On the road yesterday I listened to the opening ceremonies of the new African American Museum of History and Culture of the Smithsonian Institution on the National Mall in Washington. Every such event, of course, is long-planned and structured. This museum has been in the process of becoming reality since 1916. The words offered during the dedication and opening yesterday are worthy of a century of effort.
The Reverend Calvin O. Butts of the Abyssinian Baptist Church of New York City made a point well that was often emphasized in other ways by speakers who followed: African Americans have not been anything like incidental to the building of this nation. Rather, in ways chosen and before then terribly unchosen, they have been vital to that ongoing project. To paraphrase, Reverend Butts said in reference to the heritage of slavery in this nation and hemisphere: “Get me to work for you for nothing for 250 years and you can build anything.” Undeniable truth. Slaves, suffering with no rights, generation following generation, were a central part of the engine that drove the growth of the economy of America for centuries, and not only on the cotton plantations of the south.
George W. Bush, who as President signed the legislation to make the museum real, in a fine talk pointed out particular ways in which the existence of this institution both bears witness to the best of this nation and at the same time calls it to be even better. A great nation, he said, does not hide from its own truth, even the uncomfortable and painful truths that are part of its story. And he continued by affirming that a great nation can and does change. And will continue to do so. The photo, caught by a former White House photographer, of Bush and Michelle Obama embracing, is in itself a beautiful antidote to the present political moment in the ongoing presidential campaign.
And the man whose successor will be decided in that campaign provided a masterful talk. In some sense Barack Obama’s speech yesterday might be understood as a kind of valedictory on the massive issue of race relations and racism in the nation by the nation’s first black president. He said that the museum’s establishment ” . . .reaffirms that all of us are America — that African-American history is not somehow separate from our larger American story, it’s not the underside of the American story, it is central to the American story. That our glory derives not just from our most obvious triumphs, but how we’ve wrested triumph from tragedy, and how we’ve been able to remake ourselves, again and again and again, in accordance with our highest ideals. I, too, am America.”
President Obama’s Speech
Toward the conclusion of the ceremony, as I continued along the road, an unexpected memory from long ago emerged in me for the first time in decades. When I was a little boy my paternal grandparents, both Irish immigrants, worked for a time at the stately home of the founder of one of the banks in my hometown. That banking gentleman had died by then, but my grandmother was one of the nurses caring for his elderly widow at the house and my grandfather was the gardener, coaxing beauty constantly out of God’s green earth.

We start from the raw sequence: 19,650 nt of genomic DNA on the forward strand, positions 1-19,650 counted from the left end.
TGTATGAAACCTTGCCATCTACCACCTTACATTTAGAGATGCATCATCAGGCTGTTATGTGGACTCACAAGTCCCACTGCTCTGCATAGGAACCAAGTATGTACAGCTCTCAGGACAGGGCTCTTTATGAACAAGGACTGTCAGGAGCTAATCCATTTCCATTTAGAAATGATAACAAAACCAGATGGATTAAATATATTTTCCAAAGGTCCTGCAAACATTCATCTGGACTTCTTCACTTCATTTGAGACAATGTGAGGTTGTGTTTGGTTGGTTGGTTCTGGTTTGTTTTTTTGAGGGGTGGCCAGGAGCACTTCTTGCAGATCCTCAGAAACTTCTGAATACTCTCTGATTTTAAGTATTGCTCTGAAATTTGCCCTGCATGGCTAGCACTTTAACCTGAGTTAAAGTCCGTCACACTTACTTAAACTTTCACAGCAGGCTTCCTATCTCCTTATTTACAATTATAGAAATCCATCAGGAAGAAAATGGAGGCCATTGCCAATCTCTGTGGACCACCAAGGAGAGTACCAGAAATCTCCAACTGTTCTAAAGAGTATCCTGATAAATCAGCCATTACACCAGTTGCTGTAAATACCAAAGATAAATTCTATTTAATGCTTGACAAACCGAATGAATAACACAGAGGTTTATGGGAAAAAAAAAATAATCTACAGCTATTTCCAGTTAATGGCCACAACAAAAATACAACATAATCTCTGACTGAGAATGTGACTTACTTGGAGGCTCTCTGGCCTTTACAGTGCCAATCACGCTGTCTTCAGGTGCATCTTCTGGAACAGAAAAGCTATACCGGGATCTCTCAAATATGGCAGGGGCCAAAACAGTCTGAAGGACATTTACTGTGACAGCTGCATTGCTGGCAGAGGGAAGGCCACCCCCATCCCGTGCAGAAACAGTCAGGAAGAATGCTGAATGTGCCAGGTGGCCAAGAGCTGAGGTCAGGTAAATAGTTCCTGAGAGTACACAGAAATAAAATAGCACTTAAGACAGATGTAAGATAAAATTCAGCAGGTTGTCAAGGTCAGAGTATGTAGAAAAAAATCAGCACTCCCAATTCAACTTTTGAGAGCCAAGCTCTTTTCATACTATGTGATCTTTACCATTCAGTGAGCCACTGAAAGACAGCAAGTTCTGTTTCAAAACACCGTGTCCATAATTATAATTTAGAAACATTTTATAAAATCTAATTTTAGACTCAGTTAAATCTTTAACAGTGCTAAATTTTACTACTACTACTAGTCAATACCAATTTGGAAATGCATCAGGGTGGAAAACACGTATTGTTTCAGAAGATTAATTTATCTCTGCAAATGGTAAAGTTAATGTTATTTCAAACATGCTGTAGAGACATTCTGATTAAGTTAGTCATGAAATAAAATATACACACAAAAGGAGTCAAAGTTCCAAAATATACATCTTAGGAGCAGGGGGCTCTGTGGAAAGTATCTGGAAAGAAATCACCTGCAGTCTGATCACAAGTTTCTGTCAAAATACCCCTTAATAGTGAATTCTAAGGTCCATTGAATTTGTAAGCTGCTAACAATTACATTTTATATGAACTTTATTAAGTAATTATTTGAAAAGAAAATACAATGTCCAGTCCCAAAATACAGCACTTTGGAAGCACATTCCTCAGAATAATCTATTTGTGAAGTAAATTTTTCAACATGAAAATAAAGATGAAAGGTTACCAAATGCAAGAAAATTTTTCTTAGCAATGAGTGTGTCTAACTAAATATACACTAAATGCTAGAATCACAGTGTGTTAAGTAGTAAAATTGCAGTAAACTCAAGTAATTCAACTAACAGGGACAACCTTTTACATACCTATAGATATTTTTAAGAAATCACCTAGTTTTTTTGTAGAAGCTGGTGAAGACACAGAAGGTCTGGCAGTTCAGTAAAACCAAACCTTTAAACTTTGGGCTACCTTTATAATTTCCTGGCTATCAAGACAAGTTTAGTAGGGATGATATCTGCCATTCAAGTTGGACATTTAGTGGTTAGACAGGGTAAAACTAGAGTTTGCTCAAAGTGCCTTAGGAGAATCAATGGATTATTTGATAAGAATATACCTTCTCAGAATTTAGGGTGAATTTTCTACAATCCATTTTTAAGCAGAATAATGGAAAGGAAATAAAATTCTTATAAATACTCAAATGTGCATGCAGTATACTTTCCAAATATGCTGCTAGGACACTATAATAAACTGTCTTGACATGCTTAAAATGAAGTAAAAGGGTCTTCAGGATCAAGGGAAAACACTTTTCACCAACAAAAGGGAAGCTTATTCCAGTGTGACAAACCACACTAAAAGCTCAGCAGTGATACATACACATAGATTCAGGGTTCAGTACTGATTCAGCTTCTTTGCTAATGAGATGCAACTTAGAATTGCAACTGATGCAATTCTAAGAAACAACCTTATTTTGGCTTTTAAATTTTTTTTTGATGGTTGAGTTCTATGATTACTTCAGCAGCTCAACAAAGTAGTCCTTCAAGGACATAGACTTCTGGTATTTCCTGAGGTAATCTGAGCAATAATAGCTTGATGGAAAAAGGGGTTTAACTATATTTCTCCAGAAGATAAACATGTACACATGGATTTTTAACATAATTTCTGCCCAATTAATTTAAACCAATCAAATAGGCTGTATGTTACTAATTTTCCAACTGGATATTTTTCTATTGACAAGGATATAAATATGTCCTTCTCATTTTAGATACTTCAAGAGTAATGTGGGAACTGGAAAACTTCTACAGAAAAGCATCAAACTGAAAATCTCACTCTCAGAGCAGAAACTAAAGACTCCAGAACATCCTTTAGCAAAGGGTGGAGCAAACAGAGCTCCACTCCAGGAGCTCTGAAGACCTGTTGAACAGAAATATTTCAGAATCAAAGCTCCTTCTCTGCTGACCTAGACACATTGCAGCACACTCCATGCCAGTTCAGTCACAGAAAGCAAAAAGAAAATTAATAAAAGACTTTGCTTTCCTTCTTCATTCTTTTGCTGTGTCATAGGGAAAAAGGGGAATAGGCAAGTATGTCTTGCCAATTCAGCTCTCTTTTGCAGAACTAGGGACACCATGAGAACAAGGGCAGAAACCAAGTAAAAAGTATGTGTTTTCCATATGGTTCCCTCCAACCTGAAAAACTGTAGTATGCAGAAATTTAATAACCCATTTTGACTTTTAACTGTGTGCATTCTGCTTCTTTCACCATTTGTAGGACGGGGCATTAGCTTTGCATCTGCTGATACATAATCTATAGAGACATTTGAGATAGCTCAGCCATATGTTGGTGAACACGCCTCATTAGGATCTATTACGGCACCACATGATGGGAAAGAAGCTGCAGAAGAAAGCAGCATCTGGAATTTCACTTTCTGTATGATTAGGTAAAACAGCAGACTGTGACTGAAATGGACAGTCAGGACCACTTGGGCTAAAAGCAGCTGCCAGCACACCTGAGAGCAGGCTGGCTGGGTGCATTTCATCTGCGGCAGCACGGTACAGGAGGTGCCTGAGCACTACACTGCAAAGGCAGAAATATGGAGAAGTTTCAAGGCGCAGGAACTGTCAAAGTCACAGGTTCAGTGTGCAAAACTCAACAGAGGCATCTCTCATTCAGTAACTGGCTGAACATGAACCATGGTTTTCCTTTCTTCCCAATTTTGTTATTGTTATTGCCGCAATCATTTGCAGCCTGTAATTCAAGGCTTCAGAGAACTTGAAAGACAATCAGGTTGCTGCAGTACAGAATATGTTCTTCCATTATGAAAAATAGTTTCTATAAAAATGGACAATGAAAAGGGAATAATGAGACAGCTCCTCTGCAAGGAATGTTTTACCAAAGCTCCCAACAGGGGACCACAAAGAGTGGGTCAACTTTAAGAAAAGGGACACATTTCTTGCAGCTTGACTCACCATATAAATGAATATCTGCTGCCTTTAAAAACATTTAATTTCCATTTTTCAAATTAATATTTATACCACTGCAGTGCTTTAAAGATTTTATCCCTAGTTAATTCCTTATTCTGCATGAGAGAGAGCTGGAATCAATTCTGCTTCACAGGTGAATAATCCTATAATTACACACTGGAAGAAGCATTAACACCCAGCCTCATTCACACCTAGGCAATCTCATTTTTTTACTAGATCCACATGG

As a child of four and five years old I would from time to time join them for a day at that (by our standards) great house. I knelt next to Papa as he worked the earth with his gloved hands. I talked to Nana when she would come downstairs from the bedroom of the lady of the house. And, I wandered from time to time into the kitchen.
The kitchen was the domain of Theresa the cook. Theresa was the first person of color I ever met, and with whom I ever interacted. She moved around that kitchen like she had designed it. She cooked and baked and filled that place daily with wonderful aromas. She had a round and kind face in my memories, often covered in a generous smile. She let me sit at the kitchen table and partake of her latest creation before even the folks who provided for the feast.
Theresa was likely born, I would guess, in the late teens of the twentieth century. Her parents may have been, and likely her grandparents were, slaves. They were defined each as 3/5 of a human person. I don’t know what Theresa thought of her life. I don’t know how or if she thought back to the lives of her beloved forebears. I was just a 4-year old sitting in her kitchen. John Kennedy was in the White House and the civil rights movement was about to take flight.
Theresa and I didn’t talk about that stuff. She probably didn’t know people had suggested around the time of her birth that there be established a museum of African American History and Culture in Washington.
But I do know this, and in a way that I could not have expressed in words I knew it even then: Theresa knew how to nourish people. She knew how to strengthen people for their journey, different though it was from hers. She knew how to feed the hungry.
And in that, very truly among us in that big house, Theresa was a sacrament of the presence and the love of God who feeds us daily, when we love each other and when we fail to do so. From the stovetop and oven, and from a tough history behind her and her people, Theresa was a teacher of loving truth.
She too has a place in the museum opened yesterday.
(Photo by David Hume Kennerly)